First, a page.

Is It true that matter cannot be created or destroyed?

  • #26
Drakkith
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lets try another angle

So the only way to really "destroy" or "convert" ordinary matter is to pair it with the same amount of antimatter so that their "matterness" cancels out—but in practice there is almost no antimatter generally available in the universe (see baryon asymmetry and leptogenesis) with which to do so

As I explained a few posts back, the annihilation of heavy particles like protons creates a number of different particles, not just photons (what most people think of as 'pure energy'). But this process is not unique to matter-antimatter annihilations. Proton-proton collisions in the LHC result in the destruction of protons and the creation of large numbers of other particles too, as does any high-energy collision.
 
  • #27
Dale
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but in practice there is almost no antimatter generally available in the universe
So what? That doesn’t change the fact that matter can indeed be destroyed.
 
  • #28
PeterDonis
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Whether matter can be destroyed depends on what you mean by "matter" and what you mean by "destroyed". This whole thread looks to me like people talking past each other because they're using those words with different meanings.

If a proton and an antiproton collide in the LHC and turn into gamma rays (and other stuff that's not protons or antiprotons), has "matter" been "destroyed"? Energy is conserved; so are electric charge, baryon number, lepton number, etc. What exactly got "destroyed"?

More importantly, who cares? What matters is what specific interactions took place and how the experimental data about those interactions matches the theoretical predictions that are being tested.
 
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  • #29
PeterDonis
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In 2004 Hawking himself conceded a bet he had made, agreeing that black hole evaporation does in fact preserve information.

His bet was theoretical, not experimental. Nobody has any experimental data on black hole evaporation.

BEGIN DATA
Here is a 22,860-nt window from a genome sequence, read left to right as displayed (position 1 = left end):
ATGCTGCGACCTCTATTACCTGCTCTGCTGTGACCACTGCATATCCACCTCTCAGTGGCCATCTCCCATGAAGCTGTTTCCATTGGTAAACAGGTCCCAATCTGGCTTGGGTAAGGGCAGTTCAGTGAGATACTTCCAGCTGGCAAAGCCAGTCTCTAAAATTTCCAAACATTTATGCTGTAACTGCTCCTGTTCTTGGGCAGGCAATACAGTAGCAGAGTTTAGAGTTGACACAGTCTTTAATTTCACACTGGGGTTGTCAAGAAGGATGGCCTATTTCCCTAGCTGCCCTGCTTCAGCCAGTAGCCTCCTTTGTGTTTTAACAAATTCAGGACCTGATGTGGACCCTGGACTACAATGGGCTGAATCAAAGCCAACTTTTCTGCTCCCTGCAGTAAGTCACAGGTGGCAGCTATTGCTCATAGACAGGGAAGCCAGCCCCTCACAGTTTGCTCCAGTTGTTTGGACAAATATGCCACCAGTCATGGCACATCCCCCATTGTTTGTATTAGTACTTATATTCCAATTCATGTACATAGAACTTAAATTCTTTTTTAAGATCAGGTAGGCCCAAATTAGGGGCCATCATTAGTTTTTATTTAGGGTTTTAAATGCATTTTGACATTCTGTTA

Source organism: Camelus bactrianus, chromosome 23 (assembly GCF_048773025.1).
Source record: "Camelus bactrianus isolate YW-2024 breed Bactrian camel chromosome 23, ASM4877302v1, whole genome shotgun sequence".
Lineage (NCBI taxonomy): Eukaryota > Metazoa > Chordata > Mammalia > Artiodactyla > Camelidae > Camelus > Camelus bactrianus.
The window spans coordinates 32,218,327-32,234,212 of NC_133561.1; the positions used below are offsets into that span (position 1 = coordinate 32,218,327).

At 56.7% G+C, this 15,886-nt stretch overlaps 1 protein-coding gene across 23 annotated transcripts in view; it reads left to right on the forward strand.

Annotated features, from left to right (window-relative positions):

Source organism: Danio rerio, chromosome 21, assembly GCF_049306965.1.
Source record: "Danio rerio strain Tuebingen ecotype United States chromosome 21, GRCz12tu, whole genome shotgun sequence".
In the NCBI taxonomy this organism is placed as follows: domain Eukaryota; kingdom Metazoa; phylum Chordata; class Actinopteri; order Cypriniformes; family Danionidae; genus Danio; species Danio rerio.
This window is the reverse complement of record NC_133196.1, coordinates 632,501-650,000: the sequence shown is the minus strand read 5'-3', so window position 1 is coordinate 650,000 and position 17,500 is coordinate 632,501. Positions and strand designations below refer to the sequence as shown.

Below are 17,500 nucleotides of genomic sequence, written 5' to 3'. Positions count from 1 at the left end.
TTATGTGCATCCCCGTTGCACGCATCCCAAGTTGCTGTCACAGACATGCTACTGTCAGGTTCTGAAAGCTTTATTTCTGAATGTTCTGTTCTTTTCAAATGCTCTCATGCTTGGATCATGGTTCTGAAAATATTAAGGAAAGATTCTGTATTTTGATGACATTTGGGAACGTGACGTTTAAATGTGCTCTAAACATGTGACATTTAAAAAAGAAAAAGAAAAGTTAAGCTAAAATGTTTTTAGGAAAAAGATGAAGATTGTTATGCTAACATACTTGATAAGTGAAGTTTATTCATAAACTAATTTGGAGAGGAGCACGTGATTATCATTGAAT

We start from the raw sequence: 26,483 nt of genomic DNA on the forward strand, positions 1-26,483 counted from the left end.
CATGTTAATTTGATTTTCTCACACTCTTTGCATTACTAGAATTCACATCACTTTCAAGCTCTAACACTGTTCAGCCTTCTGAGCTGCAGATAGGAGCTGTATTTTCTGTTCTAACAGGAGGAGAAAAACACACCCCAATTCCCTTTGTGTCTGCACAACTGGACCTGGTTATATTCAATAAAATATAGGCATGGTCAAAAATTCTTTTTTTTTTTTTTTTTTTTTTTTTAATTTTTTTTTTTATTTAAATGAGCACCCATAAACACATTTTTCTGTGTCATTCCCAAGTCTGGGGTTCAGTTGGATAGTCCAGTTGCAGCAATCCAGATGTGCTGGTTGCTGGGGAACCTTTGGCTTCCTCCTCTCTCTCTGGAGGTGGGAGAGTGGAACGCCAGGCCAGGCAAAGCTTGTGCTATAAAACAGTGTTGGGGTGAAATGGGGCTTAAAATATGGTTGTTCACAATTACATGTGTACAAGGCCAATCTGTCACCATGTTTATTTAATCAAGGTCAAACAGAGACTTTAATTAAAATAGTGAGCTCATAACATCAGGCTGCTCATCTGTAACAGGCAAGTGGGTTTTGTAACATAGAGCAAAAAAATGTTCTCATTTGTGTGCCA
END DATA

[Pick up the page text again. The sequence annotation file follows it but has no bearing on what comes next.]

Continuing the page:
In any case, @jbriggs444 is correct that this is a very different scenario from particle collisions in the LHC; there is no useful comparison between them. So talking about BHs is really off topic for this thread.
 
  • #30
Dale
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Whether matter can be destroyed depends on what you mean by "matter" and what you mean by "destroyed".
By “matter” I mean the fermions of the Standard Model and by destroyed I mean that the Feynman diagrams for the interaction has the fermion entering but not leaving.
 
  • #31
PeterDonis
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By “matter” I mean the fermions of the Standard Model and by destroyed I mean that the Feynman diagrams for the interaction has the fermion entering but not leaving.

This is a good precise definition, yes.
 
  • #33
Vanadium 50
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By “matter” I mean the fermions of the Standard Model and by destroyed I mean that the Feynman diagrams for the interaction has the fermion entering but not leaving.

A fine definition. But note that conservation of angular momentum prevents the sort of processes you are describing.
 
  • #34
PeterDonis
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conservation of angular momentum prevents the sort of processes you are describing.

?? A QED diagram with two entering fermion lines (electron and positron) and two exiting photon lines is perfectly consistent; it just has to have two vertices (at lowest order).
 
  • #35
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You're right. I was thinking about something else entirely: N fermions in, N-1 fermions out.
 
  • #36
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Whether matter can be destroyed depends on what you mean by "matter" and what you mean by "destroyed".

Agreed. They are almost weasel words when exact context is not nailed down.
 
  • #37
PeterDonis
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They are almost weasel words when exact context is not nailed down

I think "weasel words" is a bit strong; the terms do have well-established meanings. They just don't have unique well-established meanings. But I agree that nailing down exact context is a good thing.
 

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